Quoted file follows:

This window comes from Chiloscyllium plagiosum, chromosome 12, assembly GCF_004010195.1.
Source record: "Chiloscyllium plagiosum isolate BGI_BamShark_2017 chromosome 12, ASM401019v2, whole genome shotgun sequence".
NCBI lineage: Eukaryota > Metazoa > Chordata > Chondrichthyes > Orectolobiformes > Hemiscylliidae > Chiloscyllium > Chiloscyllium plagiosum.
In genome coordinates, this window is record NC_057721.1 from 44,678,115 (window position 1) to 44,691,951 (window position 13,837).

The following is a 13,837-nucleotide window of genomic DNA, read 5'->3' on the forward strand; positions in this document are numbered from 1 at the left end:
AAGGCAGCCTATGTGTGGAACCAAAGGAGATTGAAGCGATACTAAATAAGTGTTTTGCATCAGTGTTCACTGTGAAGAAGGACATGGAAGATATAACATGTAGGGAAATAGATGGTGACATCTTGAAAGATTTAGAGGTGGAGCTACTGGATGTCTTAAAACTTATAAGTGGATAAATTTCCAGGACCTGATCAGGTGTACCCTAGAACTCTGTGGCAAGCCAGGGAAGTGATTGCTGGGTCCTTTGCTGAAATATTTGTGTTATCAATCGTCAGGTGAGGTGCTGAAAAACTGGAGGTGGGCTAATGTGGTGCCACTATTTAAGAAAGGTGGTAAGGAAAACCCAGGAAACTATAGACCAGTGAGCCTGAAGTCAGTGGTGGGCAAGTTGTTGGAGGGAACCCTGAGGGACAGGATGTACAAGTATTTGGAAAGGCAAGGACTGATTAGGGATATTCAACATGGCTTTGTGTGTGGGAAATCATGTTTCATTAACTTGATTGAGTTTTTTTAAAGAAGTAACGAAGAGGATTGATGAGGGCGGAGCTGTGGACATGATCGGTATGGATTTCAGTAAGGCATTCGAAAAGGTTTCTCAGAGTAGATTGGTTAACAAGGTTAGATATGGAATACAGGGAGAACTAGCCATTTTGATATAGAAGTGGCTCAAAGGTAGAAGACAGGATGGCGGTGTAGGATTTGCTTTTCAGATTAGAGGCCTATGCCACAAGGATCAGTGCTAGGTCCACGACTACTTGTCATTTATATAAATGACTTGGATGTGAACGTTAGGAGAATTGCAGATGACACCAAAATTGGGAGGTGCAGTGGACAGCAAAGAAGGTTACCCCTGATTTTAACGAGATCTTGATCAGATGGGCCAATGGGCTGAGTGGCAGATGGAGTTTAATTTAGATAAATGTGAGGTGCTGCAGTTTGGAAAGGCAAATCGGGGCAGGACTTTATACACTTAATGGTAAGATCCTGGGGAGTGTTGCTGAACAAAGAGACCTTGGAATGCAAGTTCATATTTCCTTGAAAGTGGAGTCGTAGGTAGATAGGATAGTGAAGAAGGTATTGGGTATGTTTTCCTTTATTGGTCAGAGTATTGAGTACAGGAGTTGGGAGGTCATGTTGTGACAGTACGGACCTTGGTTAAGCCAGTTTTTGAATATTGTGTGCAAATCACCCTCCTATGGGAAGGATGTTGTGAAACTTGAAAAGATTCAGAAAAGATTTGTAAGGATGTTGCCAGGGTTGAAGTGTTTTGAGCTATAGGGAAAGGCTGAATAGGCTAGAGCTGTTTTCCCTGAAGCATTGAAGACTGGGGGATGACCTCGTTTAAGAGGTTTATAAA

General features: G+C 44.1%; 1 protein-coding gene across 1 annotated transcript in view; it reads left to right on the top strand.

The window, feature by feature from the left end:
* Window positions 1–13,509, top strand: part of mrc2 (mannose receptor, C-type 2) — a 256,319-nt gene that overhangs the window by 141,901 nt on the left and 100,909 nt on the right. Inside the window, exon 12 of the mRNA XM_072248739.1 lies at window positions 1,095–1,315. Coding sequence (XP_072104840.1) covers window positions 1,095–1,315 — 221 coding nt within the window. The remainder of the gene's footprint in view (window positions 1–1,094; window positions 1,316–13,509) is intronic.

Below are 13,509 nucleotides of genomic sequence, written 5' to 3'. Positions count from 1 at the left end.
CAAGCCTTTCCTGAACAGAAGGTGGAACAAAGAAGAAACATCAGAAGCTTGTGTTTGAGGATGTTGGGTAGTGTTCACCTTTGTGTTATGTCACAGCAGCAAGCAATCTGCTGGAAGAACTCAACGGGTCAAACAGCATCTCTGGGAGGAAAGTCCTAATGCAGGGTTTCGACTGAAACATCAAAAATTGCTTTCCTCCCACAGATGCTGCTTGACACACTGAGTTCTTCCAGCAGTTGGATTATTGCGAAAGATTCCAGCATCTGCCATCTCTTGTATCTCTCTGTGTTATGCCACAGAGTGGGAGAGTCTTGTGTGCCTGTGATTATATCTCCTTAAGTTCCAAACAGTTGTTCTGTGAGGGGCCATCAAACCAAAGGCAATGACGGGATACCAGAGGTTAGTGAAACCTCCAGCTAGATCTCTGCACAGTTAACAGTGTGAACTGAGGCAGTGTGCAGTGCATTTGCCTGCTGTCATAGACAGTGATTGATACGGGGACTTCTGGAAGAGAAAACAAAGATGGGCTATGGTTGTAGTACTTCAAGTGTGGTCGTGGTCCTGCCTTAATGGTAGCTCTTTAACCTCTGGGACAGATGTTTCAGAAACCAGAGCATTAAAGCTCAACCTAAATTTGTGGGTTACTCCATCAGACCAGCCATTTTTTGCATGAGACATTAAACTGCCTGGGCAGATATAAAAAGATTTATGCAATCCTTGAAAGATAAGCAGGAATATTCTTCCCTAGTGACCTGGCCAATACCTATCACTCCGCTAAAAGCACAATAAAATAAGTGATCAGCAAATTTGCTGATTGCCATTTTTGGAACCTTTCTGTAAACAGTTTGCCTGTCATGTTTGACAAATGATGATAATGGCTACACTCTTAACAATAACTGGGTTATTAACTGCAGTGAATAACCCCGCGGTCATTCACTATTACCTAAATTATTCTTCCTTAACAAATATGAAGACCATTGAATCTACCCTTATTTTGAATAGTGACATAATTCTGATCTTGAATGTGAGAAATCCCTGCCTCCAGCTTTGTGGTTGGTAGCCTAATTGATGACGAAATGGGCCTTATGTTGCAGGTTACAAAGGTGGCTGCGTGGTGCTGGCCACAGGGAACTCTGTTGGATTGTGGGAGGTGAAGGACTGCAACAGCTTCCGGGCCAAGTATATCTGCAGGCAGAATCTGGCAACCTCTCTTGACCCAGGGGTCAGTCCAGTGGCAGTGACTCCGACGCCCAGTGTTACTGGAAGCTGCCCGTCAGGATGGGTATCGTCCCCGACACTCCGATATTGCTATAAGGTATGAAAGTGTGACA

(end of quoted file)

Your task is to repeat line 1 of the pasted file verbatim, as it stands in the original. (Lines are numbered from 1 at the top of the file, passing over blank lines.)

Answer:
This window comes from Chiloscyllium plagiosum, chromosome 12, assembly GCF_004010195.1.